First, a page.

The Brewers believe they drafted a first-round talent in the sixth round when they selected righthander Drew Rasmussen in 2018.
The Rays drafted Rasmussen out of Oregon State in the supplemental first round in 2017, but a physical indicated the Tommy John surgery performed on his elbow in March had come undone, for lack of a better term. He had a second Tommy John procedure and sat out his entire senior season with the Beavers.
The Brewers decided it was worth the risk to draft Rasmussen after performing a detailed examination of his medical records, led by medical director Roger Caplinger and team surgeon William Raasch. The club knew he would not take the mound until 2019.
“Our area scout, Shawn Whalen, and (supervisor) Corey Rodriguez stayed in touch with (Rasmussen) before the draft and still liked him a lot,” scouting director Tod Johnson said.
“Rasmussen’s representative was forthcoming with his medical information. We had the information we needed to make our decisions. We saw the reports from the second surgery and felt he would be able to return to pitching.”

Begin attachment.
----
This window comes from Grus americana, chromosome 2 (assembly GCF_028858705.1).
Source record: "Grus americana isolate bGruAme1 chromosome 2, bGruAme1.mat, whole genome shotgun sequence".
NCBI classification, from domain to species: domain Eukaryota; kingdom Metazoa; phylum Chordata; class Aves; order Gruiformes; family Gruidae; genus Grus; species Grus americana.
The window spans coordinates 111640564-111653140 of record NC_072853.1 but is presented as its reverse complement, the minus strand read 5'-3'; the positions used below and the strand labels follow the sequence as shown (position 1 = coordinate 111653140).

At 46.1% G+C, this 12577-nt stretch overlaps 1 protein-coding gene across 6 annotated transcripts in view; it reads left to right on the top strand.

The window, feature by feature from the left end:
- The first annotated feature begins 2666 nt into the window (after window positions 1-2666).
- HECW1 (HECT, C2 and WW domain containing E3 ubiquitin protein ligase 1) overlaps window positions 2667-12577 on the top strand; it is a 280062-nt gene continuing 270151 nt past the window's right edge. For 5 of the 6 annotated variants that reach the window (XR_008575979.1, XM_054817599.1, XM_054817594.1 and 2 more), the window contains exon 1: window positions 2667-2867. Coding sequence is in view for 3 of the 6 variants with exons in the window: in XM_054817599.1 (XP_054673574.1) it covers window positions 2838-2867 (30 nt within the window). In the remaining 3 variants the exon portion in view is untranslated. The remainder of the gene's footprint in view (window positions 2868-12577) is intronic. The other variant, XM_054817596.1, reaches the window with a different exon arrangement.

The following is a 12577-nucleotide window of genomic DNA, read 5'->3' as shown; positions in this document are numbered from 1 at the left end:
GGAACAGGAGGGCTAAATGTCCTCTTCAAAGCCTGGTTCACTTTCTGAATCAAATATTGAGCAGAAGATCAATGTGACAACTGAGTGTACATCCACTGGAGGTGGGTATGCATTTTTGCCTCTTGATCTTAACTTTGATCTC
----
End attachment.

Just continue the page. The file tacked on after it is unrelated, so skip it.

Rasmussen signed for $135,000 and reported to instructional league to throw bullpens, but it wasn’t until he faced hitters this spring that the Brewers knew for sure they were on to something.
Rasmussen touched 100 mph in one live BP session, creating great excitement in minor league camp.
Rasmussen’s pro debut was specifically orchestrated to take place at Miller Park on April 12, where low Class A Wisconsin was playing a Midwest League game in the Brewers’ home park. He pitched two shutout innings and immediately was promoted to high Class A Carolina, where he pitched three shutout innings with six strikeouts in his first outing.
“He was extremely diligent with his rehab, really worked hard,” Johnson said. “He threw in the mid-to-high 90s before his surgeries, with a good slider, so his stuff was not a surprise.
“We consider him a first-round talent. We were looking at him in that (late-round) range the year before. We were happy to get him where we did.”
— Shortstop Mauricio Dubon, who missed most of 2018 with a torn ACL in his knee, celebrated his return to action with walk-off, game-winning hits in the bottom of the ninth inning of the first two home games for the Brewers’ new Triple-A San Antonio affiliate.
— Shortstop Brice Turang, the 2018 first-round pick, was assigned to low Class A Wisconsin, a sign of his readiness to play a full season at age 19.